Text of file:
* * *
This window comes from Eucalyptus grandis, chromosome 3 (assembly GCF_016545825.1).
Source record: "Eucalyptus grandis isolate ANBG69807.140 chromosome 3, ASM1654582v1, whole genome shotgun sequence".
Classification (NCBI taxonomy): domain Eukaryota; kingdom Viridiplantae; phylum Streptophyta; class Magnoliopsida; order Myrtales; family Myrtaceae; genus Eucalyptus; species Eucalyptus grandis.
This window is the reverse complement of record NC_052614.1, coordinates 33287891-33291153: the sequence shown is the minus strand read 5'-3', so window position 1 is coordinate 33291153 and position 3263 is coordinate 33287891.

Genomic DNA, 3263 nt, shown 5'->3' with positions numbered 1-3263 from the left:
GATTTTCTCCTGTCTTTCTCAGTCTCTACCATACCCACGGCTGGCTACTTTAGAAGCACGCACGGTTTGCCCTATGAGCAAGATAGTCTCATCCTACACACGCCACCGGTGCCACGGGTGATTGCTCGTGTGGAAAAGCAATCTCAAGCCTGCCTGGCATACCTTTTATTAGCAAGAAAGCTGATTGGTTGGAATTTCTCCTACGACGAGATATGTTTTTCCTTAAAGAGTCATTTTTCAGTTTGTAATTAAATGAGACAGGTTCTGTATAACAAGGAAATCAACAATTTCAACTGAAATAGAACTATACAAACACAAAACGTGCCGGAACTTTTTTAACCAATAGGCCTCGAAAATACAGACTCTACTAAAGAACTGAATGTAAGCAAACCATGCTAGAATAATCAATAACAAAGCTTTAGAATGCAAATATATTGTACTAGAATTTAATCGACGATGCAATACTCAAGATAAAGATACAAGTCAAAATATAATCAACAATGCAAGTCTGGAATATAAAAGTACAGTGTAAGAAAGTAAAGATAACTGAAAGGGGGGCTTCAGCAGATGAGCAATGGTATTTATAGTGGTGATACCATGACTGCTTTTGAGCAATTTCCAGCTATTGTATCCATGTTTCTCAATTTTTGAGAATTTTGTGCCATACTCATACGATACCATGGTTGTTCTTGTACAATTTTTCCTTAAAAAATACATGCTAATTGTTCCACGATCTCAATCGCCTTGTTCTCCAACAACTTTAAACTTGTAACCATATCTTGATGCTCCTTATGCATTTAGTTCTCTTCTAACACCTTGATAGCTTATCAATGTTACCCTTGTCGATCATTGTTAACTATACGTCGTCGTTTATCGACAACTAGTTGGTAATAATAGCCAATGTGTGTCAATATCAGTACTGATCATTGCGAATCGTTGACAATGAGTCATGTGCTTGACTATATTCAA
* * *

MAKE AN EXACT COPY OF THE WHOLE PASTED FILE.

This window comes from Eucalyptus grandis, chromosome 3 (assembly GCF_016545825.1).
Source record: "Eucalyptus grandis isolate ANBG69807.140 chromosome 3, ASM1654582v1, whole genome shotgun sequence".
Classification (NCBI taxonomy): domain Eukaryota; kingdom Viridiplantae; phylum Streptophyta; class Magnoliopsida; order Myrtales; family Myrtaceae; genus Eucalyptus; species Eucalyptus grandis.
This window is the reverse complement of record NC_052614.1, coordinates 33287891-33291153: the sequence shown is the minus strand read 5'-3', so window position 1 is coordinate 33291153 and position 3263 is coordinate 33287891.

Genomic DNA, 3263 nt, shown 5'->3' with positions numbered 1-3263 from the left:
GATTTTCTCCTGTCTTTCTCAGTCTCTACCATACCCACGGCTGGCTACTTTAGAAGCACGCACGGTTTGCCCTATGAGCAAGATAGTCTCATCCTACACACGCCACCGGTGCCACGGGTGATTGCTCGTGTGGAAAAGCAATCTCAAGCCTGCCTGGCATACCTTTTATTAGCAAGAAAGCTGATTGGTTGGAATTTCTCCTACGACGAGATATGTTTTTCCTTAAAGAGTCATTTTTCAGTTTGTAATTAAATGAGACAGGTTCTGTATAACAAGGAAATCAACAATTTCAACTGAAATAGAACTATACAAACACAAAACGTGCCGGAACTTTTTTAACCAATAGGCCTCGAAAATACAGACTCTACTAAAGAACTGAATGTAAGCAAACCATGCTAGAATAATCAATAACAAAGCTTTAGAATGCAAATATATTGTACTAGAATTTAATCGACGATGCAATACTCAAGATAAAGATACAAGTCAAAATATAATCAACAATGCAAGTCTGGAATATAAAAGTACAGTGTAAGAAAGTAAAGATAACTGAAAGGGGGGCTTCAGCAGATGAGCAATGGTATTTATAGTGGTGATACCATGACTGCTTTTGAGCAATTTCCAGCTATTGTATCCATGTTTCTCAATTTTTGAGAATTTTGTGCCATACTCATACGATACCATGGTTGTTCTTGTACAATTTTTCCTTAAAAAATACATGCTAATTGTTCCACGATCTCAATCGCCTTGTTCTCCAACAACTTTAAACTTGTAACCATATCTTGATGCTCCTTATGCATTTAGTTCTCTTCTAACACCTTGATAGCTTATCAATGTTACCCTTGTCGATCATTGTTAACTATACGTCGTCGTTTATCGACAACTAGTTGGTAATAATAGCCAATGTGTGTCAATATCAGTACTGATCATTGCGAATCGTTGACAATGAGTCATGTGCTTGACTATATTCAA